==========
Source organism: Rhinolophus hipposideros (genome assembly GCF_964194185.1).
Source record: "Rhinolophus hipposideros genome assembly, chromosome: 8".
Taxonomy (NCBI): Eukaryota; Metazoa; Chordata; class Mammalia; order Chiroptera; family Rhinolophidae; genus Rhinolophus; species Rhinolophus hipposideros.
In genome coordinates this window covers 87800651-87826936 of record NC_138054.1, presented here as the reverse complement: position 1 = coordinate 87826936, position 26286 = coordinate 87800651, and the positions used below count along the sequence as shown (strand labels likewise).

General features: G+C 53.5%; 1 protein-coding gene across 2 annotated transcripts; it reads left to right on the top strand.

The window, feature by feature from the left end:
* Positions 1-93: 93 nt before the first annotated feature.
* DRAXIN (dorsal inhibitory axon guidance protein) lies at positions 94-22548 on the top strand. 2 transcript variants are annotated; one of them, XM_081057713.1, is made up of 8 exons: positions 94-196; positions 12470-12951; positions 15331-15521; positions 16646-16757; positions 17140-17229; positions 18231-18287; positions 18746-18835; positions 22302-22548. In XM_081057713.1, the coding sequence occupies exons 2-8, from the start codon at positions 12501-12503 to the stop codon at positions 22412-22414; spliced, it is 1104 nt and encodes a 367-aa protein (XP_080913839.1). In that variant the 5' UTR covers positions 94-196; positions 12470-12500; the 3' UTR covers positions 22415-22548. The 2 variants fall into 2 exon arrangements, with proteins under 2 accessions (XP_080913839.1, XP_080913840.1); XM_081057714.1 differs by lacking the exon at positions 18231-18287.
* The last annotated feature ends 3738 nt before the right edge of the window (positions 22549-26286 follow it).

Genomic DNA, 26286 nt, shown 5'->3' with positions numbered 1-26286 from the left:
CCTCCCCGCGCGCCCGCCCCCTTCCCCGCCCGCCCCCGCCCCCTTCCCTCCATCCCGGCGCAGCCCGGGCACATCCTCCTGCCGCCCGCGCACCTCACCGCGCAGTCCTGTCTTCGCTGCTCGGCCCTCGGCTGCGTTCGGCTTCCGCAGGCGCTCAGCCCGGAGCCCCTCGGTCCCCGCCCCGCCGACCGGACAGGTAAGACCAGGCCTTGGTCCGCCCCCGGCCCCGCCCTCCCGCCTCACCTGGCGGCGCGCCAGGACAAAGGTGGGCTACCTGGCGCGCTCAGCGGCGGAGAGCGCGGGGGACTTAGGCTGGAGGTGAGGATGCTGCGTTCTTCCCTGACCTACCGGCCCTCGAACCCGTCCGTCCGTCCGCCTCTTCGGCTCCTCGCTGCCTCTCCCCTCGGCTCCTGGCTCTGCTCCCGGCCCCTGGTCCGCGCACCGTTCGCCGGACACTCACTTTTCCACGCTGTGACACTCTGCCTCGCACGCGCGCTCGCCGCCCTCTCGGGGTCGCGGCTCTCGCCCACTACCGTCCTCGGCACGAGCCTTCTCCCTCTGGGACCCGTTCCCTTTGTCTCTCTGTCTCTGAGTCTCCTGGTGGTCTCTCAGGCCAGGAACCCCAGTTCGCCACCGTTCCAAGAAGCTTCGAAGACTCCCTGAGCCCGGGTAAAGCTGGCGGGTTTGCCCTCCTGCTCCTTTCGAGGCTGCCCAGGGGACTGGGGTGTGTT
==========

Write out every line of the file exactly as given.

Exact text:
Source organism: Rhinolophus hipposideros (genome assembly GCF_964194185.1).
Source record: "Rhinolophus hipposideros genome assembly, chromosome: 8".
Taxonomy (NCBI): Eukaryota; Metazoa; Chordata; class Mammalia; order Chiroptera; family Rhinolophidae; genus Rhinolophus; species Rhinolophus hipposideros.
In genome coordinates this window covers 87800651-87826936 of record NC_138054.1, presented here as the reverse complement: position 1 = coordinate 87826936, position 26286 = coordinate 87800651, and the positions used below count along the sequence as shown (strand labels likewise).

General features: G+C 53.5%; 1 protein-coding gene across 2 annotated transcripts; it reads left to right on the top strand.

The window, feature by feature from the left end:
* Positions 1-93: 93 nt before the first annotated feature.
* DRAXIN (dorsal inhibitory axon guidance protein) lies at positions 94-22548 on the top strand. 2 transcript variants are annotated; one of them, XM_081057713.1, is made up of 8 exons: positions 94-196; positions 12470-12951; positions 15331-15521; positions 16646-16757; positions 17140-17229; positions 18231-18287; positions 18746-18835; positions 22302-22548. In XM_081057713.1, the coding sequence occupies exons 2-8, from the start codon at positions 12501-12503 to the stop codon at positions 22412-22414; spliced, it is 1104 nt and encodes a 367-aa protein (XP_080913839.1). In that variant the 5' UTR covers positions 94-196; positions 12470-12500; the 3' UTR covers positions 22415-22548. The 2 variants fall into 2 exon arrangements, with proteins under 2 accessions (XP_080913839.1, XP_080913840.1); XM_081057714.1 differs by lacking the exon at positions 18231-18287.
* The last annotated feature ends 3738 nt before the right edge of the window (positions 22549-26286 follow it).

Genomic DNA, 26286 nt, shown 5'->3' with positions numbered 1-26286 from the left:
CCTCCCCGCGCGCCCGCCCCCTTCCCCGCCCGCCCCCGCCCCCTTCCCTCCATCCCGGCGCAGCCCGGGCACATCCTCCTGCCGCCCGCGCACCTCACCGCGCAGTCCTGTCTTCGCTGCTCGGCCCTCGGCTGCGTTCGGCTTCCGCAGGCGCTCAGCCCGGAGCCCCTCGGTCCCCGCCCCGCCGACCGGACAGGTAAGACCAGGCCTTGGTCCGCCCCCGGCCCCGCCCTCCCGCCTCACCTGGCGGCGCGCCAGGACAAAGGTGGGCTACCTGGCGCGCTCAGCGGCGGAGAGCGCGGGGGACTTAGGCTGGAGGTGAGGATGCTGCGTTCTTCCCTGACCTACCGGCCCTCGAACCCGTCCGTCCGTCCGCCTCTTCGGCTCCTCGCTGCCTCTCCCCTCGGCTCCTGGCTCTGCTCCCGGCCCCTGGTCCGCGCACCGTTCGCCGGACACTCACTTTTCCACGCTGTGACACTCTGCCTCGCACGCGCGCTCGCCGCCCTCTCGGGGTCGCGGCTCTCGCCCACTACCGTCCTCGGCACGAGCCTTCTCCCTCTGGGACCCGTTCCCTTTGTCTCTCTGTCTCTGAGTCTCCTGGTGGTCTCTCAGGCCAGGAACCCCAGTTCGCCACCGTTCCAAGAAGCTTCGAAGACTCCCTGAGCCCGGGTAAAGCTGGCGGGTTTGCCCTCCTGCTCCTTTCGAGGCTGCCCAGGGGACTGGGGTGTGTT